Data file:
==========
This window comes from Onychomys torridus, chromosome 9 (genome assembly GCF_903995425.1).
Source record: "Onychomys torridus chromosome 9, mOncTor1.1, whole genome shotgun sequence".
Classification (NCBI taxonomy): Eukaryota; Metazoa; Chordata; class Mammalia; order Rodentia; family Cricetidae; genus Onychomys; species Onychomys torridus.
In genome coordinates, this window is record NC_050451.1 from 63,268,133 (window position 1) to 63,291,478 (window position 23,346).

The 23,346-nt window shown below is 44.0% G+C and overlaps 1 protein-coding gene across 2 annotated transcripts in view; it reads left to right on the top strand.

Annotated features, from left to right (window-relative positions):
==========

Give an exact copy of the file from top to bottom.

This window comes from Onychomys torridus, chromosome 9 (genome assembly GCF_903995425.1).
Source record: "Onychomys torridus chromosome 9, mOncTor1.1, whole genome shotgun sequence".
Classification (NCBI taxonomy): Eukaryota; Metazoa; Chordata; class Mammalia; order Rodentia; family Cricetidae; genus Onychomys; species Onychomys torridus.
In genome coordinates, this window is record NC_050451.1 from 63,268,133 (window position 1) to 63,291,478 (window position 23,346).

The 23,346-nt window shown below is 44.0% G+C and overlaps 1 protein-coding gene across 2 annotated transcripts in view; it reads left to right on the top strand.

Annotated features, from left to right (window-relative positions):